I wouldn’t say because it’s an island the beaches are naturally beautiful. I think the mindset and efforts of the people to keep the beaches clean is what has sustained the beauty of the corals and the amazing landscape of the seaside. Every morning I saw the beach being cleaned up by people whom I presume have been employed to do so.
The only time I saw anything related to waste was way past Outrigger towards another resort, an empty coke bottle. The corals are buzzing with life thanks to zero pollution. The shallow areas are great for wading but always wear the right shoes to protect your feet from jellyfish. You should visit the OutRigger Resort, great food , calm ambiance and best spa ever!
There is kite surfing, kayaking, snorkeling and other fun water sports to engage in.
I gathered from the sightseeing trip that sugarcane is one of the major export products for the country. Aside being exported it is used to generate electricity. Pause. Yes produce electricity. The bagasse, which is produced after crushing the cane, is burnt and the heat generated is what is used to generate electricity. That much I gathered from the locals. No dumsor in Mauritius. They also use the cane to produce fine rum. I couldn’t help but to be amazed about the amount of sugar cane covering the landscape. Miles and miles of it streams and waves in the island breeze. Being on the coastal area i guess this was more common.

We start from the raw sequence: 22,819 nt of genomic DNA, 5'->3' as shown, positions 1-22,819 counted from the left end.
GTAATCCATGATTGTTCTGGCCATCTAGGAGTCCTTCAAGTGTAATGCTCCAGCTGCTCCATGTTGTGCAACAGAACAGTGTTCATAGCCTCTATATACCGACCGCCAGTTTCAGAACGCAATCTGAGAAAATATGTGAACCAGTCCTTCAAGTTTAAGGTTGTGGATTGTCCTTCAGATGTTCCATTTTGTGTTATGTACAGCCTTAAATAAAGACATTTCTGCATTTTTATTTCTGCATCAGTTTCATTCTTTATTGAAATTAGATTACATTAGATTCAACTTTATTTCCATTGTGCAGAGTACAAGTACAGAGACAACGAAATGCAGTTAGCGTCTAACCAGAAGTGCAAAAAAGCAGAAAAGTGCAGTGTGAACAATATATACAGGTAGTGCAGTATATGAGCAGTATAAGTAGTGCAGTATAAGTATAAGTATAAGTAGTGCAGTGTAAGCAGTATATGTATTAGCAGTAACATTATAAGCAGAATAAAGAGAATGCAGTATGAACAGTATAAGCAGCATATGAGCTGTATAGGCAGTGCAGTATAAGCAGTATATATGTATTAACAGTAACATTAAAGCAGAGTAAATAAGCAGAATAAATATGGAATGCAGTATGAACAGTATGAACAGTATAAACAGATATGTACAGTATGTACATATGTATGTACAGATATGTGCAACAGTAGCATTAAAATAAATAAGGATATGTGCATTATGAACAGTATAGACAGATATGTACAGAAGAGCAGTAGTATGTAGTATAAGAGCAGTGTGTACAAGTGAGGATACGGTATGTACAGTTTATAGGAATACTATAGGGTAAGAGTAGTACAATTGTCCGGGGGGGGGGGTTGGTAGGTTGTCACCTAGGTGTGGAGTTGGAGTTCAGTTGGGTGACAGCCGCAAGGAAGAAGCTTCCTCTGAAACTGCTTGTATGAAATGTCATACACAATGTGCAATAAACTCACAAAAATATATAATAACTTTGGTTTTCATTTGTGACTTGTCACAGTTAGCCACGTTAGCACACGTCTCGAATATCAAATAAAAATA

A visit to the Chamarel Rum Distillery showed exactly how the process is undertaken; from the grueling machete cutting of the cane, to fermentation and then to the distilling stage. Definitely worth a visit.
Tourism is budding with many visitors from Europe and South Africa. ‘ We want to see more of other Africans,’ said the local guard. Also Mauritius has been listed as 3rd least corrupt country in Africa. A great place for investors and startups. The resorts are extraordinary with each offering a unique experience. Tea is also a popular export commodity.
I was sad to leave on Sunday to head back into dumsor which welcomed me when I got home. The island is soothingly calm and peacefully fresh. A great place for a honeymoon or a personal getaway. If you can afford it. But its worth every cedi! A story to definitely tell.
But how could I forget about the Dodo? I went to the land of the Dodo and didn’t write anything?? Scandalous!
The Dodo is an extinct bird which due to its once a year laying of one egg (eaten by rats and monkeys) and lazy attitude was eaten into extinction. Originally as small as a pigeon became as large as a chicken due to its continual eating and sleeping habits. But I got my own Dodo hehehe. I will name her Auntie Tsotsoo.
Have you been to Mauritius? What was your experience?